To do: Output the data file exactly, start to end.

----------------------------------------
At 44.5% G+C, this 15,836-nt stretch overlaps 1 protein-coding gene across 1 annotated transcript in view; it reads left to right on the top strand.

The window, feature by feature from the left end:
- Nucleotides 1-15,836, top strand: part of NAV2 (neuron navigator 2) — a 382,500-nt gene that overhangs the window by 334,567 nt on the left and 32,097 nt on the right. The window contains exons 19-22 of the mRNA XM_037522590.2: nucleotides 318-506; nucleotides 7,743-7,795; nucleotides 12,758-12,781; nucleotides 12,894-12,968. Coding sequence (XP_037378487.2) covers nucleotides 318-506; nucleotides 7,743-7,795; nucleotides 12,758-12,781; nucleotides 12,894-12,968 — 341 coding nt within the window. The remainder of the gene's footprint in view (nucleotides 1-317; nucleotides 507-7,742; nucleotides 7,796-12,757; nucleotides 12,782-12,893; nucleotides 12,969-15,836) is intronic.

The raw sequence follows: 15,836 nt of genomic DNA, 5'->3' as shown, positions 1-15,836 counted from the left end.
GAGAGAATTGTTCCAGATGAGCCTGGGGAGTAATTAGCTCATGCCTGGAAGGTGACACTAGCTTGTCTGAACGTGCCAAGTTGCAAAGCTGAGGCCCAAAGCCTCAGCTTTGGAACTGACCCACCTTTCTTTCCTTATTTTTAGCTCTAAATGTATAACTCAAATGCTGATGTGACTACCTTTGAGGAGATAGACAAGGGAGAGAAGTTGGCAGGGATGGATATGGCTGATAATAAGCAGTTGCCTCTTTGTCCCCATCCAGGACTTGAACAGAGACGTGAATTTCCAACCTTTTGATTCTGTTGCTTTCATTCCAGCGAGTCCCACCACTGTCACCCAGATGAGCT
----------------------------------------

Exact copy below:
At 44.5% G+C, this 15,836-nt stretch overlaps 1 protein-coding gene across 1 annotated transcript in view; it reads left to right on the top strand.

The window, feature by feature from the left end:
- Nucleotides 1-15,836, top strand: part of NAV2 (neuron navigator 2) — a 382,500-nt gene that overhangs the window by 334,567 nt on the left and 32,097 nt on the right. The window contains exons 19-22 of the mRNA XM_037522590.2: nucleotides 318-506; nucleotides 7,743-7,795; nucleotides 12,758-12,781; nucleotides 12,894-12,968. Coding sequence (XP_037378487.2) covers nucleotides 318-506; nucleotides 7,743-7,795; nucleotides 12,758-12,781; nucleotides 12,894-12,968 — 341 coding nt within the window. The remainder of the gene's footprint in view (nucleotides 1-317; nucleotides 507-7,742; nucleotides 7,796-12,757; nucleotides 12,782-12,893; nucleotides 12,969-15,836) is intronic.

The raw sequence follows: 15,836 nt of genomic DNA, 5'->3' as shown, positions 1-15,836 counted from the left end.
GAGAGAATTGTTCCAGATGAGCCTGGGGAGTAATTAGCTCATGCCTGGAAGGTGACACTAGCTTGTCTGAACGTGCCAAGTTGCAAAGCTGAGGCCCAAAGCCTCAGCTTTGGAACTGACCCACCTTTCTTTCCTTATTTTTAGCTCTAAATGTATAACTCAAATGCTGATGTGACTACCTTTGAGGAGATAGACAAGGGAGAGAAGTTGGCAGGGATGGATATGGCTGATAATAAGCAGTTGCCTCTTTGTCCCCATCCAGGACTTGAACAGAGACGTGAATTTCCAACCTTTTGATTCTGTTGCTTTCATTCCAGCGAGTCCCACCACTGTCACCCAGATGAGCT